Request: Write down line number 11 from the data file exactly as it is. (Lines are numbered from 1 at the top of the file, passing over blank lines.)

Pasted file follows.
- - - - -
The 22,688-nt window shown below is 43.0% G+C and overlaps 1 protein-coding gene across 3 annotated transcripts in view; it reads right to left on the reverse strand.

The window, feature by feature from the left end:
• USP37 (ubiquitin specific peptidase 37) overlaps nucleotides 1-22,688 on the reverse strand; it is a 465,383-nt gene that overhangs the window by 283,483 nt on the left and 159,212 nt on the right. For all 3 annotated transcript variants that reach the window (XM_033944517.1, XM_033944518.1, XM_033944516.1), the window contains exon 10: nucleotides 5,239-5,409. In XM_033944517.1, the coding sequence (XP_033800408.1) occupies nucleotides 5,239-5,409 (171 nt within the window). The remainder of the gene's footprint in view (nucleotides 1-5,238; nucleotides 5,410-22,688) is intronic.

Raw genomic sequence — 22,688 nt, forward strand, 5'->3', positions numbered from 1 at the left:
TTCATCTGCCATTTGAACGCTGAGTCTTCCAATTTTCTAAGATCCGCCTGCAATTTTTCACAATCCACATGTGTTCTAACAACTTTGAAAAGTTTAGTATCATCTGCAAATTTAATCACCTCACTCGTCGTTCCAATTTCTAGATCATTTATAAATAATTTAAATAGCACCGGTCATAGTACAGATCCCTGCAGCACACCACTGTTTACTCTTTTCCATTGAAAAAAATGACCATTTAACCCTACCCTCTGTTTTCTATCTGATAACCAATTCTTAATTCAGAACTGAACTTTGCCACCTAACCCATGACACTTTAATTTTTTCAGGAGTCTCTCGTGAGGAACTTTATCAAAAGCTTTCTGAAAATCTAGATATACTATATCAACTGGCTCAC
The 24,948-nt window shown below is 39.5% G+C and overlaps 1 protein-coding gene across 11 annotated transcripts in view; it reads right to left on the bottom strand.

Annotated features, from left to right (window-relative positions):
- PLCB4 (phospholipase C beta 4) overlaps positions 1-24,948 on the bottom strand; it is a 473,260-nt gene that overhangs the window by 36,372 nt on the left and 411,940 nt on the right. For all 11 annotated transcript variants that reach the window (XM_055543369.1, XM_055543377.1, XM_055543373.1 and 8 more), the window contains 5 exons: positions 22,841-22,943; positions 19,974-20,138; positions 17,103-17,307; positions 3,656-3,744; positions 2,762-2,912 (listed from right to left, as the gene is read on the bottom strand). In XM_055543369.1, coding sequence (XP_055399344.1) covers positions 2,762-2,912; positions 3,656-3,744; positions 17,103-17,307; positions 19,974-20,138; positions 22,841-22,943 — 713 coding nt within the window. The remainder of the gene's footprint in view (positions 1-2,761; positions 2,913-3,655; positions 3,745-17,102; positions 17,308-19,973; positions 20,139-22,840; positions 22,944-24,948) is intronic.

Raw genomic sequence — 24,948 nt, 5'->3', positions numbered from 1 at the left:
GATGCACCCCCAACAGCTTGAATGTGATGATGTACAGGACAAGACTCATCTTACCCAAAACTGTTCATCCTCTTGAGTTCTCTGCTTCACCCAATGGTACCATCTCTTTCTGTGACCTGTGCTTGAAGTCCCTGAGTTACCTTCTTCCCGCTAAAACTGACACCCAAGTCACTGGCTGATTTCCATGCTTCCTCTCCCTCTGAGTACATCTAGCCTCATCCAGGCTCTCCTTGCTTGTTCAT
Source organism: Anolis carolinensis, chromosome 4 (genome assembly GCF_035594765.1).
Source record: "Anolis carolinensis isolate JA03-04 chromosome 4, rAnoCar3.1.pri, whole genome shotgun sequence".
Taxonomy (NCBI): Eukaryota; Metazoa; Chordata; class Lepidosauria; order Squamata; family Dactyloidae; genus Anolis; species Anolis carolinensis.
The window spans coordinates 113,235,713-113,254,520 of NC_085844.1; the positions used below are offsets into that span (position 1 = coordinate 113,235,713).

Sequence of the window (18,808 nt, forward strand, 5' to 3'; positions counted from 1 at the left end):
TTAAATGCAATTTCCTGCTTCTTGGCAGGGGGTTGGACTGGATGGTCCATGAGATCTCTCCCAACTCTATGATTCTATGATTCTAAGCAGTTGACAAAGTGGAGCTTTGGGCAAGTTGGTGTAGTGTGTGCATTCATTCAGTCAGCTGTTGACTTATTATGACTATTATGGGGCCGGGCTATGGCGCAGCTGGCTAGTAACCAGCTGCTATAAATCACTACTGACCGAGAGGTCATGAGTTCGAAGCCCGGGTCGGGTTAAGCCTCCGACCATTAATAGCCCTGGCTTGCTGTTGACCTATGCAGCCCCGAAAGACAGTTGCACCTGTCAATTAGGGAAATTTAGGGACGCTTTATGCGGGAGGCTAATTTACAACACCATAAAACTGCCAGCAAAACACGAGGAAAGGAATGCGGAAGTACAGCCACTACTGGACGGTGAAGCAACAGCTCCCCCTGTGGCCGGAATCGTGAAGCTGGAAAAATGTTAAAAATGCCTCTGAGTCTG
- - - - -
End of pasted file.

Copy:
Source organism: Anolis carolinensis, chromosome 4 (genome assembly GCF_035594765.1).